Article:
When is Feminism not Feminism?
Posted by charliegrrl on March 30, 2007
We get told that we shouldn’t object to the actions of other feminists, as this is being narrow-minded in our acceptance of what is feminism. We get told we don’t have the right to say what is and isn’t feminist to other feminists. But I think there has to be a line drawn somewhere in the definition of feminism.
I was browsing through the workshops of Ladyfest Leeds, to find a workshop entitled Feminism, Censorship and Pornography. Here we go I thought… So I did a bit of digging to find that the workshop is being held by two women who both have signed the petition against the criminalisation of the possession of extreme violent porn. The workshop is about criticising the recent legislation to criminalise the possession of extreme violent porn, and considering if this contributes towards women’s liberation or women’s repression..?
A few of us objected. Why do we need to discuss if criminalising the possession of rape and murder of women is a good or bad thing for women? Of course it’s a good thing. Oh but of course, criticising the workshop is censorship and that’s baaaaaad…
**The blurb to advertise the workshop was going to be this…
How many feminists fantasise about rape play? Is “pornography the theory, rape the practice”? How many of us are turned on by the idea of restraint and pain? Is SM just a space for abuse? What does pornography mean to feminists in contemporary society? How has porn affected OUR lives and sexual experiences?
In our 90 minute workshop, we will be hosting an open discussion exploring issues surrounding feminism, pornography and censorship. As the Home Office prepares to pass new laws over the ownership of extreme adult pornography, we question whether this form of censorship contributes to women’s liberation or repression. And we want to hear your views! We hope to host a lively and informative debate, and welcome ALL viewpoints and perspectives on this often controversial topic.
‘Rape Play’? What the fuck!!!
They have since seen sense after complaints and edited this blurb to omit ‘rape play’ and amended the line-up to include anti-porn discussion. I’m still not convinced.
One of the women hosting this workshop gave a speech at The Feminist Fightback conference, about how she fantasises about being raped and she enjoys being whipped, strangled etc… Many people went to this workshop expecting to hear postive speeches about women’s sexuality, not to be told that enjoying sex means pain and submission, and to hear people condone eroticising rape. As a woman left in tears comforted by her friends because all this talk of rape as fantasy was too upsetting, this left me thinking, is this feminist..? Is it feminist to hold a workshop at a general feminist event, eroticising violence against women, talking about ‘rape play’ like rape is a bit of foreplay..? I really don’t think so, but yet I get told I need to embrace all forms of feminism… This aint feminism to me.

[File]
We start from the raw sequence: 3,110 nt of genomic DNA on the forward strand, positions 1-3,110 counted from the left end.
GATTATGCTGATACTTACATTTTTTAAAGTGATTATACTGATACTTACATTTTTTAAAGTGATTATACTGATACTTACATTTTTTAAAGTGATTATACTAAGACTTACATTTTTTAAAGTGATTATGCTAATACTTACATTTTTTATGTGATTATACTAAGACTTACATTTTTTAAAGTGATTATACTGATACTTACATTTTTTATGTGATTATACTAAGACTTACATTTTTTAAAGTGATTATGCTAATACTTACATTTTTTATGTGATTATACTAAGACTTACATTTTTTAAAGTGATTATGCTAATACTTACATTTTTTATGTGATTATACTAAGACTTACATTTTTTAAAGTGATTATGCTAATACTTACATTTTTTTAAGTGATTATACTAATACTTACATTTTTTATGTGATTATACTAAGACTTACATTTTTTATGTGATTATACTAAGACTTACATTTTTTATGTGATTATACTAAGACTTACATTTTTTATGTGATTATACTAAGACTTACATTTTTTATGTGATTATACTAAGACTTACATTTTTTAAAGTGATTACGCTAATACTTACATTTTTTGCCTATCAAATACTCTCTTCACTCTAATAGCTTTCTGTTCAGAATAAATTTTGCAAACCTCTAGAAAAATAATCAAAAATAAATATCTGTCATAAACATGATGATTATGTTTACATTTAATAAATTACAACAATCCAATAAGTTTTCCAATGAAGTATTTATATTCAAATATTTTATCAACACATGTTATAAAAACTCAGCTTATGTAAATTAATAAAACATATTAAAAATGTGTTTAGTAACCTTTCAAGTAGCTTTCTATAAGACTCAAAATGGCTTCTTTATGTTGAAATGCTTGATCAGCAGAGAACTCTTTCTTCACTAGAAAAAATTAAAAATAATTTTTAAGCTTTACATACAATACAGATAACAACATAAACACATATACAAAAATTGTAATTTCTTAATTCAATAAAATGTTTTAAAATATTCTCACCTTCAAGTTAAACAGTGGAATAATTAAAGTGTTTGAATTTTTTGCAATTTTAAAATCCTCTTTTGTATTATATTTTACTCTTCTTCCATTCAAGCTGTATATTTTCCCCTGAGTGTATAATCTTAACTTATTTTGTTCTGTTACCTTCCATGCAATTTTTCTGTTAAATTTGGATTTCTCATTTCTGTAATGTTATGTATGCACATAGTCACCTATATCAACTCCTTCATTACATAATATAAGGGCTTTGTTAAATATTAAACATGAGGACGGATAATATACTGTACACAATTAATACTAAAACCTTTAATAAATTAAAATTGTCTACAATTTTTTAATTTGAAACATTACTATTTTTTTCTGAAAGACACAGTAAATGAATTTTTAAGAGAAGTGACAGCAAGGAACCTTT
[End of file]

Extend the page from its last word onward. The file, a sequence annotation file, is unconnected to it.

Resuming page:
I understand that women may eroticise rape after being attacked, and from suffering abuse, as a means of controlling what has/is happening to her. I’m not saying that if a woman ever has erotic thoughts of violence she isn’t feminist- women’s submission is so deeply ingrained, we are taught to eroticise our own submission. I do however object to women holding workshops at general feminist events, promoting the eroticisation of violence against women and not considering that this may upset women attending who may be survivors of violence and abuse. I also object to them using their enjoyment of violent porn and protecting the civil liberties of a minority sub-culture, as arguments to justify not taking action against violent porn for the greater good of women.
If inclusive in the definition of feminism, is promoting the eroticisation of rape and other forms of violence against women, doing ‘rape role play’ with men and enjoying porn in which women are being abused, how are we to ever envisage a world free from male violence against women..?
* I am only criticisng this workshop and the opinion of two organisers who I have had correspondence with; there are many other interesting feminist workshops and bands playing at Ladyfest Leeds.
** The blurb cited was a draft version found on the blog of one of the workshop speakers, and was not approved by Ladyfest.